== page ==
As an ambitious and dedicated charity, The Access Project is always adapting to the needs of the students we serve. We have recently undertaken the development of our next five year strategy, which will be launched in the coming months. During this process we have reviewed whether we can optimise our current delivery and impact, as well as considered routes to scaling up our support to more young people in new regions and schools.

Our programme has shown consistently good impact at GCSE, with students making 0.85 of a grade more progress compared to their peers*. At A level our impact continues to vary across subjects, so we have been looking at ways we can improve this.  

At the same time, we have been considering how to find enough volunteer tutors to work with our students as we grow. Our community of dedicated volunteers provide thousands of hours of support for our students every year and are an integral part of our organisation.  As we grow – and particularly once we have doubled our current size – we will no longer be able to source enough volunteers for each of our students to be tutored one-to-one.  

Exploring new ways of working

We have therefore been exploring whether we could find a way to address both of these challenges with one method: by providing even more intensive tuition at A level for small groups of students in years 12 and 13. 

Due to its nature, this approach to tuition will require a higher level of preparation and planning, reporting, subject knowledge and teaching experience than we currently require. We believe that this is an unreasonable ask of our volunteers who already give so much to support their students.

We are testing our hypothesis by recruiting paid, professional tutors and teachers to deliver this work via a small scale pilot. We believe that this model of tuition could:

  • Ensure that we can continue to grow and have impact
  • Match each of our GCSE students with one-on-one volunteer tutors in choice subjects
  • Further drive attainment outcomes through the results of our A level students. 

Our first pilot

The first iteration of the pilot has been running from March until July 2021. Around 80 students from nine of our partner schools have been participating in weekly group tuition sessions, alongside their one-to-one tuition with volunteer tutors. Tuition has focused on English, Maths and Biology.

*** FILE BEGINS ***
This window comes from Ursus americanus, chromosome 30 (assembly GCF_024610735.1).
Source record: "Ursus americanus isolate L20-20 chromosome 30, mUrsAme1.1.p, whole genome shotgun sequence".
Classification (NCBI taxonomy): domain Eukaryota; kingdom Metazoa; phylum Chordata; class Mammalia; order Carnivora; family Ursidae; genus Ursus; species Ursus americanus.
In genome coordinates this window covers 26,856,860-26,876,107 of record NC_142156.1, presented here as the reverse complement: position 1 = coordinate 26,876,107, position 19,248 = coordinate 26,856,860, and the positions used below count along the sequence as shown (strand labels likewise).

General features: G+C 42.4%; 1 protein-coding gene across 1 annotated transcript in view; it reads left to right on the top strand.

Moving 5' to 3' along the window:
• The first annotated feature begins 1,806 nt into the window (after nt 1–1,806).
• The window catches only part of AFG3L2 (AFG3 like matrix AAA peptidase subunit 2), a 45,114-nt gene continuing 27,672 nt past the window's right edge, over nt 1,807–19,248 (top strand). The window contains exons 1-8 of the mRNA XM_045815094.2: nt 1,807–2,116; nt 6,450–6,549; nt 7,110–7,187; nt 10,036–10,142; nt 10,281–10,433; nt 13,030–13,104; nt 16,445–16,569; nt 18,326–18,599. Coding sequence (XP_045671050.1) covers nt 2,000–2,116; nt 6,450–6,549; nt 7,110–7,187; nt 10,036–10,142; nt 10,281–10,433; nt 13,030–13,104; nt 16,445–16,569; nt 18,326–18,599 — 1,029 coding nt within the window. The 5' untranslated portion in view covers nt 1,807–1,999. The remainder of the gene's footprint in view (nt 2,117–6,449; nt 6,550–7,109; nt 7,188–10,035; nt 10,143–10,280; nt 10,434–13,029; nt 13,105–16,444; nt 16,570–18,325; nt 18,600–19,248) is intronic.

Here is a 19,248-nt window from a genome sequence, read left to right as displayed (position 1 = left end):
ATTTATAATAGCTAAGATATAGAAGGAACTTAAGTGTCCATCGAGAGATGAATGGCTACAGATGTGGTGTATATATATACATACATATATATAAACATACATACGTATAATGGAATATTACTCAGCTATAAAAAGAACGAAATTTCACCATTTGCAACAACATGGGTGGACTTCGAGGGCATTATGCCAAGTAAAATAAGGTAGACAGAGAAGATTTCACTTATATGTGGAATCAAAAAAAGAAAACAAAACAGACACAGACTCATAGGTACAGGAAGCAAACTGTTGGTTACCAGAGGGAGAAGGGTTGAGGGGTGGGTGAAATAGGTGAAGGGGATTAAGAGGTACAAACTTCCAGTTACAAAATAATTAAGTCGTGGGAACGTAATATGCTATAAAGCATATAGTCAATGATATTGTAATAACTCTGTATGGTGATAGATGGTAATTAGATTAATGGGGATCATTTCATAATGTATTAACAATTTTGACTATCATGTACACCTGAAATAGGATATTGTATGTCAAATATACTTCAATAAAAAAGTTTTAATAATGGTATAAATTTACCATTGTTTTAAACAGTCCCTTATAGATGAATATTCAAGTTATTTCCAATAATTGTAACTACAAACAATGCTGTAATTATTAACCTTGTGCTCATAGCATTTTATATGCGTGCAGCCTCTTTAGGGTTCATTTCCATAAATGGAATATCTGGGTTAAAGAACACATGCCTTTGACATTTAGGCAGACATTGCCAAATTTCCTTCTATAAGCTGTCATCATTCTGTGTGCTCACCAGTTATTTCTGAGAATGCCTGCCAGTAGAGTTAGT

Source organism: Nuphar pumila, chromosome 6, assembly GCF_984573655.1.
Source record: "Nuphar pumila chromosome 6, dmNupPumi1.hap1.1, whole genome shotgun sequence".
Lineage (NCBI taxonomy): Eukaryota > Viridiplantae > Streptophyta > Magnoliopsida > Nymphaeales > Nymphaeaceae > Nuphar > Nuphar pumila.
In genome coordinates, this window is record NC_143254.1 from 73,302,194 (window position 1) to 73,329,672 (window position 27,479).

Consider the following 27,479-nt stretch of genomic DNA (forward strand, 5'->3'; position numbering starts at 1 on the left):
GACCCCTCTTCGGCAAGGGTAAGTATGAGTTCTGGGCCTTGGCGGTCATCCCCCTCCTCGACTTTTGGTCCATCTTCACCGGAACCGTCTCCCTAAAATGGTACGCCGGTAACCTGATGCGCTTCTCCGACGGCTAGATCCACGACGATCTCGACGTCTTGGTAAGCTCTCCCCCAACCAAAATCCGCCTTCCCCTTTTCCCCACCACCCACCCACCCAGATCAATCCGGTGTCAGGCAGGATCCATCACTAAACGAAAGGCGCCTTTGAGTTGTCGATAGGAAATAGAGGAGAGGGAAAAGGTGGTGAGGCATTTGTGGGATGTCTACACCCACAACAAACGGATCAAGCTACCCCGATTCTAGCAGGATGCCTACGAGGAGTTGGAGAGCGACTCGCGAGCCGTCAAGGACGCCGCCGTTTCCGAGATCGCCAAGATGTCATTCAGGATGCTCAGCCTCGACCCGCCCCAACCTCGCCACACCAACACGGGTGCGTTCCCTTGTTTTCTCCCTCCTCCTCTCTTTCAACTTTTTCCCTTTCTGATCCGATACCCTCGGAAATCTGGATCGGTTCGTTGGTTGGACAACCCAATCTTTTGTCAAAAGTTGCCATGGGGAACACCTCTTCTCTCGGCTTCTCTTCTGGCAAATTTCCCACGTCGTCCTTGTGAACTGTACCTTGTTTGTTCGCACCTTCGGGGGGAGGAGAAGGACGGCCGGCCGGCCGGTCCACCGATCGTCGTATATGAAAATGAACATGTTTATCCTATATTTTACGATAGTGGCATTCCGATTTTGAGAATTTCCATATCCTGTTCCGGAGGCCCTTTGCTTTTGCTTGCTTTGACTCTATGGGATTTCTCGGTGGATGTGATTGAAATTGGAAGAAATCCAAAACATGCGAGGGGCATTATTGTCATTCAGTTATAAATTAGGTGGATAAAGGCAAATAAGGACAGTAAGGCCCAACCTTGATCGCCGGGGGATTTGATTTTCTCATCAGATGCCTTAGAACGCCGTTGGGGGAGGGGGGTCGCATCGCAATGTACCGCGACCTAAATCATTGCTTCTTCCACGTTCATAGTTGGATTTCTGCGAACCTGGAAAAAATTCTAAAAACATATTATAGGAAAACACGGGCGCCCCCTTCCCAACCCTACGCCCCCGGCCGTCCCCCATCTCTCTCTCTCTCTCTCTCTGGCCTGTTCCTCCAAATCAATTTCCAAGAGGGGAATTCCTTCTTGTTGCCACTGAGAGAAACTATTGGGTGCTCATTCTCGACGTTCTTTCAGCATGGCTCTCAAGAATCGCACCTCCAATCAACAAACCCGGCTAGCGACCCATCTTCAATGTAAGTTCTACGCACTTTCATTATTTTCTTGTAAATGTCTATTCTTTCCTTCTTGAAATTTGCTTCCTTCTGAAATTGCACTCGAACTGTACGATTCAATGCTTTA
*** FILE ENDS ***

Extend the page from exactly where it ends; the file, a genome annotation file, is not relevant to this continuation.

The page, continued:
To test the feasibility and gauge student experience, students and group tutors have been participating in a robust calendar of qualitative feedback sessions (namely surveys and focus groups) for us to understand how group tuition can be utilised for impact.

Scaling up

We will continue the pilot into the next academic year, from September 2021. We will be doubling the scale of the pilot, meaning around 160 students will access group tuition alongside one-on-one sessions with a volunteer tutor, but in a different subject. 

This scale-up will constitute the second phase of an extensive, three year research project into ways we can continue to drive up academic outcomes for our students. We will begin to complement the qualitative data collection with quantitative research to fully understand the academic impact of group tuition on A level achievement.

Recruiting group tutors

Because we are increasing the scale of the pilot, we will soon be recruiting group tutors to work with us into the next phase. The advertisement and job description will be posted on our social media, and Guardian Jobs. We strongly encourage applications from our existing pool of volunteer tutors, so please do feel free to share with your networks and indeed apply yourself if you are an experienced group tutor.

Applications will be open from July 8th to July 22nd, with interviews being conducted during the week beginning July 26th.

If you have any questions, please contact Matthew (Senior Attainment Coordinator) at

As ever, thank you for the remarkable contribution you continue to make to the academic success of your students.


* The Access Project’s FFT Education Datalab analysis from April 2020 showed that the performance of our students improves the longer they are on the programme. GCSE students studying with The Access Project for two years make 0.85 of a grade more progress –  that’s six months worth.